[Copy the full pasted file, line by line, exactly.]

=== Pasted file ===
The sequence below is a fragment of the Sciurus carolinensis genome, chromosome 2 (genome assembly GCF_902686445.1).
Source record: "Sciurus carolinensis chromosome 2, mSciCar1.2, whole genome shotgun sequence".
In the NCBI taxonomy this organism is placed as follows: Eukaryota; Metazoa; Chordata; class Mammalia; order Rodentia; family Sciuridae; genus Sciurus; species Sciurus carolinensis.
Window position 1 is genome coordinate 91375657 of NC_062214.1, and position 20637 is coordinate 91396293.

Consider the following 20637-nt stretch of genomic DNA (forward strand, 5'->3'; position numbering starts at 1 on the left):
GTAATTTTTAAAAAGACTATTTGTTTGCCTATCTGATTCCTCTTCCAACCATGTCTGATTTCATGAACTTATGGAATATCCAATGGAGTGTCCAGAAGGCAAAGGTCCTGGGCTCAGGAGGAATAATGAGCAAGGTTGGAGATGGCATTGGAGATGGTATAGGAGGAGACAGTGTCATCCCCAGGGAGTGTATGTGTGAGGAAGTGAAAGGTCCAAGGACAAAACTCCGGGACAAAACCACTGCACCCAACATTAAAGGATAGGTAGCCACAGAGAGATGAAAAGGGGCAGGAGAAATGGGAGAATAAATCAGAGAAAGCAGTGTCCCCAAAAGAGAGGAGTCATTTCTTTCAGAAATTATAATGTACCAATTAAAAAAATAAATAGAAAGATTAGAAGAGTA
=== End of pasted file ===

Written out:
The sequence below is a fragment of the Sciurus carolinensis genome, chromosome 2 (genome assembly GCF_902686445.1).
Source record: "Sciurus carolinensis chromosome 2, mSciCar1.2, whole genome shotgun sequence".
In the NCBI taxonomy this organism is placed as follows: Eukaryota; Metazoa; Chordata; class Mammalia; order Rodentia; family Sciuridae; genus Sciurus; species Sciurus carolinensis.
Window position 1 is genome coordinate 91375657 of NC_062214.1, and position 20637 is coordinate 91396293.

Consider the following 20637-nt stretch of genomic DNA (forward strand, 5'->3'; position numbering starts at 1 on the left):
GTAATTTTTAAAAAGACTATTTGTTTGCCTATCTGATTCCTCTTCCAACCATGTCTGATTTCATGAACTTATGGAATATCCAATGGAGTGTCCAGAAGGCAAAGGTCCTGGGCTCAGGAGGAATAATGAGCAAGGTTGGAGATGGCATTGGAGATGGTATAGGAGGAGACAGTGTCATCCCCAGGGAGTGTATGTGTGAGGAAGTGAAAGGTCCAAGGACAAAACTCCGGGACAAAACCACTGCACCCAACATTAAAGGATAGGTAGCCACAGAGAGATGAAAAGGGGCAGGAGAAATGGGAGAATAAATCAGAGAAAGCAGTGTCCCCAAAAGAGAGGAGTCATTTCTTTCAGAAATTATAATGTACCAATTAAAAAAATAAATAGAAAGATTAGAAGAGTA